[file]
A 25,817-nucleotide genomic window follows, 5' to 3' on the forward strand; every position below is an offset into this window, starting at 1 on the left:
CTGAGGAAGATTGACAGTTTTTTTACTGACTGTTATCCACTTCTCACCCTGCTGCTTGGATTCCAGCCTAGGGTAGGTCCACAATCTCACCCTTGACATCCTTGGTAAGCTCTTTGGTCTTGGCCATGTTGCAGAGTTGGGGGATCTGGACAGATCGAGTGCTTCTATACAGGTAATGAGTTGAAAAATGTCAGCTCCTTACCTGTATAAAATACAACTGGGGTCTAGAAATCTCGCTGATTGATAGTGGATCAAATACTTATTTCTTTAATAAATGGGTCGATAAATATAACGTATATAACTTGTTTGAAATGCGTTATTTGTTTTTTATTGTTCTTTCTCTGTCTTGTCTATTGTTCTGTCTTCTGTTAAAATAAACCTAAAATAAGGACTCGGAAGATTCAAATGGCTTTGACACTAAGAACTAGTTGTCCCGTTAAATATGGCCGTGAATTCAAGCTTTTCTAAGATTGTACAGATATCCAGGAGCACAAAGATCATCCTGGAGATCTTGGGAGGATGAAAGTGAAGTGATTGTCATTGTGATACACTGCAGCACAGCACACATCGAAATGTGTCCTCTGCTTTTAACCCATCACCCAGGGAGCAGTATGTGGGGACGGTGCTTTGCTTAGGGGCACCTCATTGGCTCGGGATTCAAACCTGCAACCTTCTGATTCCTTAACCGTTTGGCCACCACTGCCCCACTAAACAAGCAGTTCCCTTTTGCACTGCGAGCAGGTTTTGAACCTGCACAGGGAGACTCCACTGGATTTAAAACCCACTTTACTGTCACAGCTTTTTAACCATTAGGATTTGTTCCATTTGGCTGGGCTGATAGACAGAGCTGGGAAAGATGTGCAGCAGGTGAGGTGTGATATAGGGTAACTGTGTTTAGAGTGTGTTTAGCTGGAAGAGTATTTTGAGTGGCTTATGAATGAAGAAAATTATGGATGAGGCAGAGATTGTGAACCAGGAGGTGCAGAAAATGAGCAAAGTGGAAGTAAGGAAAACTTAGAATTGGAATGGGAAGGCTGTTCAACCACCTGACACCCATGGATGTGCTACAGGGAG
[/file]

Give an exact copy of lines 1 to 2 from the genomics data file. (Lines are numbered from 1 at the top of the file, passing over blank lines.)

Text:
A 25,817-nucleotide genomic window follows, 5' to 3' on the forward strand; every position below is an offset into this window, starting at 1 on the left:
CTGAGGAAGATTGACAGTTTTTTTACTGACTGTTATCCACTTCTCACCCTGCTGCTTGGATTCCAGCCTAGGGTAGGTCCACAATCTCACCCTTGACATCCTTGGTAAGCTCTTTGGTCTTGGCCATGTTGCAGAGTTGGGGGATCTGGACAGATCGAGTGCTTCTATACAGGTAATGAGTTGAAAAATGTCAGCTCCTTACCTGTATAAAATACAACTGGGGTCTAGAAATCTCGCTGATTGATAGTGGATCAAATACTTATTTCTTTAATAAATGGGTCGATAAATATAACGTATATAACTTGTTTGAAATGCGTTATTTGTTTTTTATTGTTCTTTCTCTGTCTTGTCTATTGTTCTGTCTTCTGTTAAAATAAACCTAAAATAAGGACTCGGAAGATTCAAATGGCTTTGACACTAAGAACTAGTTGTCCCGTTAAATATGGCCGTGAATTCAAGCTTTTCTAAGATTGTACAGATATCCAGGAGCACAAAGATCATCCTGGAGATCTTGGGAGGATGAAAGTGAAGTGATTGTCATTGTGATACACTGCAGCACAGCACACATCGAAATGTGTCCTCTGCTTTTAACCCATCACCCAGGGAGCAGTATGTGGGGACGGTGCTTTGCTTAGGGGCACCTCATTGGCTCGGGATTCAAACCTGCAACCTTCTGATTCCTTAACCGTTTGGCCACCACTGCCCCACTAAACAAGCAGTTCCCTTTTGCACTGCGAGCAGGTTTTGAACCTGCACAGGGAGACTCCACTGGATTTAAAACCCACTTTACTGTCACAGCTTTTTAACCATTAGGATTTGTTCCATTTGGCTGGGCTGATAGACAGAGCTGGGAAAGATGTGCAGCAGGTGAGGTGTGATATAGGGTAACTGTGTTTAGAGTGTGTTTAGCTGGAAGAGTATTTTGAGTGGCTTATGAATGAAGAAAATTATGGATGAGGCAGAGATTGTGAACCAGGAGGTGCAGAAAATGAGCAAAGTGGAAGTAAGGAAAACTTAGAATTGGAATGGGAAGGCTGTTCAACCACCTGACACCCATGGATGTGCTACAGGGAG